Backpacking in North Korea
But it comes at quite a cost, solo-travel is an impossibility due to each trip being monitored by the state-run KITC (Korea International Tourism Company) so you’re effectively required to take a tour. That being said, it’s such an awesome destination for any true traveler it’s a pill you’ll be willing to swallow. Check out my FAQs to get an idea of how to travel in North Korea.
Can I go to North Korea?
Yes, aside from a few obscure nationalities North Korea accepts tourists from nearly all corners of the globe. Normally though, for visa purposes, you have to go through a company. I went with Young Pioneer Tours generally because they’re young, (relatively) cheap and they just ‘get it’. I’d recommend them highly, Gareth and Troy, the directors, are two top top dudes too =)
Can Americans visit North Korea?
You’ll be happy to know that you most certainly can. Although as of January 2012 Americans still can’t take the train from Beijing to Pyongyang, they’re required to fly in and out of the city (this is up for review later this year), they’re the only nationality affected by this rule. The US is the DPRK’s biggest enemy so be prepared to hear anti-American sentiments throughout your trip.
How much does it cost to visit North Korea?
It’s not cheap, that’s for sure. Due to the fact that you have to join a tour for the trip, the cost depends on how long you want to stay. The shortest trips available are generally 3 or 4 nights, with cost starting around $1,000. The longest trips stay in the DPRK for around 2 weeks but you’ll have to fork out in excess of $2k for those.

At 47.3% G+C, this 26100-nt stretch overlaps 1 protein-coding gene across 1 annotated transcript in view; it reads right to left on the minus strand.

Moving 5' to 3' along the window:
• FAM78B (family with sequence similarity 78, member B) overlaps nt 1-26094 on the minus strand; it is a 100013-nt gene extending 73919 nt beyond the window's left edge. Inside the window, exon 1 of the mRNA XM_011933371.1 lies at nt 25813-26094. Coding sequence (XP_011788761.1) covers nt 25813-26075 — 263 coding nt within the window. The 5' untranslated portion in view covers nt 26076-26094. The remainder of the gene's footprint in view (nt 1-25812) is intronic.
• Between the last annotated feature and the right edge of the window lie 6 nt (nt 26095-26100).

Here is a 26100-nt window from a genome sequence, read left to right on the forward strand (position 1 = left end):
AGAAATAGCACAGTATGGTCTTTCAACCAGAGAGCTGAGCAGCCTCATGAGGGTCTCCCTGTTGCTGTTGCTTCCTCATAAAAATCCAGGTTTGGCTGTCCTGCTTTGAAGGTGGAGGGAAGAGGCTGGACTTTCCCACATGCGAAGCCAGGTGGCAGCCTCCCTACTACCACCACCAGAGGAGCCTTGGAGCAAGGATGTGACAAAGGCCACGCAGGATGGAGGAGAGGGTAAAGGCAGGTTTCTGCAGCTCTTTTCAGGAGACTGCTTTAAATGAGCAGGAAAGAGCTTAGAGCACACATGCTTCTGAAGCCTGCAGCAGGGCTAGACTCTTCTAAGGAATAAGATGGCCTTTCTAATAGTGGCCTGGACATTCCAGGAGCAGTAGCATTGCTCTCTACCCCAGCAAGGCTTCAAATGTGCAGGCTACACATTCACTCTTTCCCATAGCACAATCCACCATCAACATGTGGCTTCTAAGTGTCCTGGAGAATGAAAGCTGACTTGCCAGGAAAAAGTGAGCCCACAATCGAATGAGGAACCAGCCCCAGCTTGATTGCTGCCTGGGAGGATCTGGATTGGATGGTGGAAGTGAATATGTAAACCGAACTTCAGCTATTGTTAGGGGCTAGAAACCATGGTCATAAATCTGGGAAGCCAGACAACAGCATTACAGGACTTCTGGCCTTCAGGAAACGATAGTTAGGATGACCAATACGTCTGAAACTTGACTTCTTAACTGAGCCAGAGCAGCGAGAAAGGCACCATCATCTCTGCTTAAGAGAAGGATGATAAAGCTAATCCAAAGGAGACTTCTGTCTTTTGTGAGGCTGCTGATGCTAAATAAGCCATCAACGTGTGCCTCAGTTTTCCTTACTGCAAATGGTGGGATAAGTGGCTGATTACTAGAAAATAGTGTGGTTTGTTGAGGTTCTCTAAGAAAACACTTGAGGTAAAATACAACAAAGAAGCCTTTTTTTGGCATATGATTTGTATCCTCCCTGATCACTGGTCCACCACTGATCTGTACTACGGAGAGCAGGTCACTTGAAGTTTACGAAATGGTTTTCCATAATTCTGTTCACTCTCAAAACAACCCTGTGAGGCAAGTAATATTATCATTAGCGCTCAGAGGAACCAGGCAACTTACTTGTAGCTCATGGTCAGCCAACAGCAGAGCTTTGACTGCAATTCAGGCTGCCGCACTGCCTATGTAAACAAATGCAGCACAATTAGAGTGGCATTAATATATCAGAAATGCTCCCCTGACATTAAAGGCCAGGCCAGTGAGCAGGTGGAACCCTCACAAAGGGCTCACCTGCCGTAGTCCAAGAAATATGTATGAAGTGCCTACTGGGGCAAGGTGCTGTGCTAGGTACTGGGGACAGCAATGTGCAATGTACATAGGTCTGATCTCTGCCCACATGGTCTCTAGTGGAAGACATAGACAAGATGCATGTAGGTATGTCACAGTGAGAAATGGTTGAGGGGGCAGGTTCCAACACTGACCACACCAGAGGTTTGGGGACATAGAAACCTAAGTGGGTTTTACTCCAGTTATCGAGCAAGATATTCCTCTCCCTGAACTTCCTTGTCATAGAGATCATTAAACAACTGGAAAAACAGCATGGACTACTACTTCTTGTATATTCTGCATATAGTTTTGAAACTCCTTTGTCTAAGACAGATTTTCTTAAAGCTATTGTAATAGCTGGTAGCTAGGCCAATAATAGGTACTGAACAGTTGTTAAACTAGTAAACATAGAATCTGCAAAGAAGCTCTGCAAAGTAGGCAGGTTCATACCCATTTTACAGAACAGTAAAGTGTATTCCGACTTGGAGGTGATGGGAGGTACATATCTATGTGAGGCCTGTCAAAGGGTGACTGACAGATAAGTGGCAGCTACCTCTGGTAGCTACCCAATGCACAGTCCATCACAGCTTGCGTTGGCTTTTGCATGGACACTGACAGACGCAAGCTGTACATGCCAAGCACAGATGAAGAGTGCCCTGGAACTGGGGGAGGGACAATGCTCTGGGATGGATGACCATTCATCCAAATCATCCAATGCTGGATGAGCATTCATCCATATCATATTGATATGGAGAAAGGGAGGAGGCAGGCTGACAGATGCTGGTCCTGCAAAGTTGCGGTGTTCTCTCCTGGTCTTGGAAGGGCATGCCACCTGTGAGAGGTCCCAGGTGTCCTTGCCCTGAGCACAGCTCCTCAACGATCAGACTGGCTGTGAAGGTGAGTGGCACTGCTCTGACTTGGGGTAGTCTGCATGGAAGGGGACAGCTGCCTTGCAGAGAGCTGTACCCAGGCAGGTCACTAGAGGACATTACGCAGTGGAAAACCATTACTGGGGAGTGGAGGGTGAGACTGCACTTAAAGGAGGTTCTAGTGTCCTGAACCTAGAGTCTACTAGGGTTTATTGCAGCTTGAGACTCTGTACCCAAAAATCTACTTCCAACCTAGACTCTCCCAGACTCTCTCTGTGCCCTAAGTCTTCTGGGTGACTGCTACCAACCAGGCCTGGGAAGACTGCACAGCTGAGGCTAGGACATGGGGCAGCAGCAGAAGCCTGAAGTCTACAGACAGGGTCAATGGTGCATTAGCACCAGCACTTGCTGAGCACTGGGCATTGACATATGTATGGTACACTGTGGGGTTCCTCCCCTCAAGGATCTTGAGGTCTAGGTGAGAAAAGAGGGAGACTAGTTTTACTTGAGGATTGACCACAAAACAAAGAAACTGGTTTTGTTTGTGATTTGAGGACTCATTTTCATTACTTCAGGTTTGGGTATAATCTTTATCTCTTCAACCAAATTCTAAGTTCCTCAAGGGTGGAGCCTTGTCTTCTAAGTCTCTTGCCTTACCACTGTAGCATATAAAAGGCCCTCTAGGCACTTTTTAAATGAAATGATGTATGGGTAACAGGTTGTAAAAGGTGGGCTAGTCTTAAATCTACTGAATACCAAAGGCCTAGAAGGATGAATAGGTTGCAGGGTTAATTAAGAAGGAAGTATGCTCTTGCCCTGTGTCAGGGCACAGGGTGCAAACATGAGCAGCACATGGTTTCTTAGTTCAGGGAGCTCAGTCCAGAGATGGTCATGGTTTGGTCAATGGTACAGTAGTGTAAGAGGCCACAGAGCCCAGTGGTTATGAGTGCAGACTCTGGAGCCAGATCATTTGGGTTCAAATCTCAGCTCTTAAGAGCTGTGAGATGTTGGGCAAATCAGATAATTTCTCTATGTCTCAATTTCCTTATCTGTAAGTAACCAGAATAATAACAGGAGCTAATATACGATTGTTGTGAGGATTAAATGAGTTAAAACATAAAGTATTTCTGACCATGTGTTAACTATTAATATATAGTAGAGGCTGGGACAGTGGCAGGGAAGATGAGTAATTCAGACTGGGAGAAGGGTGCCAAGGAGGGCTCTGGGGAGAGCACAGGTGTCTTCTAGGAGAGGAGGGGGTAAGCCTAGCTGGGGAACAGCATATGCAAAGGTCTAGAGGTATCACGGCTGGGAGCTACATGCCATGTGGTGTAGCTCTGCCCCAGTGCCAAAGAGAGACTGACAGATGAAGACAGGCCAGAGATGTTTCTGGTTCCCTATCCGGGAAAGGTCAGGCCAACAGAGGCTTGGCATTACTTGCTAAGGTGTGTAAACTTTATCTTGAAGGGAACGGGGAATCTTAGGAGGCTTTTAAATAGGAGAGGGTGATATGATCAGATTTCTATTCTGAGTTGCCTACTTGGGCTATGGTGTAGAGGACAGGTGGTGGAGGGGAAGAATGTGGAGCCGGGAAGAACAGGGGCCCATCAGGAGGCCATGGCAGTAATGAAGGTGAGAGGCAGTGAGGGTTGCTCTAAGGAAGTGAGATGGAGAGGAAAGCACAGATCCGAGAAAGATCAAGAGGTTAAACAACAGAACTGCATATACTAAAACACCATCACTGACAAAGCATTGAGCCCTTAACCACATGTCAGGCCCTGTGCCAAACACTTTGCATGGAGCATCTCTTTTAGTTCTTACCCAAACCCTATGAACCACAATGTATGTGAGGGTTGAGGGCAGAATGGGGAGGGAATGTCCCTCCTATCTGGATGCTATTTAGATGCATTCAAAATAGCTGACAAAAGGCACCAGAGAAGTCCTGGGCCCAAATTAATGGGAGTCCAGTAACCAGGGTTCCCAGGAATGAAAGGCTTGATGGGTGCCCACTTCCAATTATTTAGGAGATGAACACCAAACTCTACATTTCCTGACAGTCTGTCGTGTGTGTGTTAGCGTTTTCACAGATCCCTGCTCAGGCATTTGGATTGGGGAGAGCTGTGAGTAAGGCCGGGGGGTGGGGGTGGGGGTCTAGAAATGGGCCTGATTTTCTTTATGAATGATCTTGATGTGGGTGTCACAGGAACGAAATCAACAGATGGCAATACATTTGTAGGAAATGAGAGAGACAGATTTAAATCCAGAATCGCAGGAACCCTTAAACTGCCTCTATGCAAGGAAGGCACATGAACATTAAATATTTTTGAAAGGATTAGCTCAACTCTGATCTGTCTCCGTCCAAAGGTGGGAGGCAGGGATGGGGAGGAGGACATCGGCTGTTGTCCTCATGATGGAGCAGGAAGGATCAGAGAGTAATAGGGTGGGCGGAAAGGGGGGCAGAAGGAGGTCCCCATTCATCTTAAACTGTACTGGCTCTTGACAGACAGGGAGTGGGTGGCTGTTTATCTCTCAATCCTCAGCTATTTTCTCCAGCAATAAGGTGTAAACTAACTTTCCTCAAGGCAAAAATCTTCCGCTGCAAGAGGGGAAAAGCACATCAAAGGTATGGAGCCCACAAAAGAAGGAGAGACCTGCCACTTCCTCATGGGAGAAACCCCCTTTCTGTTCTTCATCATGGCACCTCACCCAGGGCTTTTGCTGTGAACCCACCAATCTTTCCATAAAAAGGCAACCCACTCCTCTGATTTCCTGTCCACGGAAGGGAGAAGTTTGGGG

Is it safe to visit North Korea?
If you behave yourself, yes. If you run around Pyongyang with an American flag hanging around your waist, singing “George Bush is the man” and spitting at monuments, it may get a little dangerous. Follow the rules, be respectful and don’t veer to far from your ‘minders’ and you’ll be all good. I never had a problem at all.
What are the North Korean people like?
You don’t get too much of an opportunity to mingle with the locals, and unless your Korean is up to scratch you’ll struggle if you managed to find one to talk to. The North Koreans are intrigued by our presence but aside from a few stray smiles and waves there’s not too much interaction. All in all, they seemed pretty friendly, if a little subdued.
What is there to see in North Korea?
There are a host of awesome sights to see but to be honest, the real beauty of being in North Korea is just feeling the atmosphere as you walk around the city (in full view of your minders of course). You’ll definitely check out the Juche Tower, the Workers’ Party Monument, the DMZ (most fortified border in the world) and if you’re lucky Pyongyang stadium which hosts the Mass Games once a year. The stadium is the biggest in the world, holding more than 200,000 people at capacity.
How do I get a visa for North Korea?
Your tour company will sort it all out for you. All that is required from you is a scanned image of your passport, the visa itself doesn’t actually get stamped in your passport so your passport isn’t even required. You’ll get a slip of paper from one of your guides just before you enter the country and you’re good to go.
Alright guys, that’s the basic run down – if you have any other questions drop me an email or comment below. I’ll be writing a few more articles about my time in North Korea in the next week or two, complete with stories about shooting chickens, eating dogs, North Korean bars and enough propaganda to last you a lifetime. Happy travels!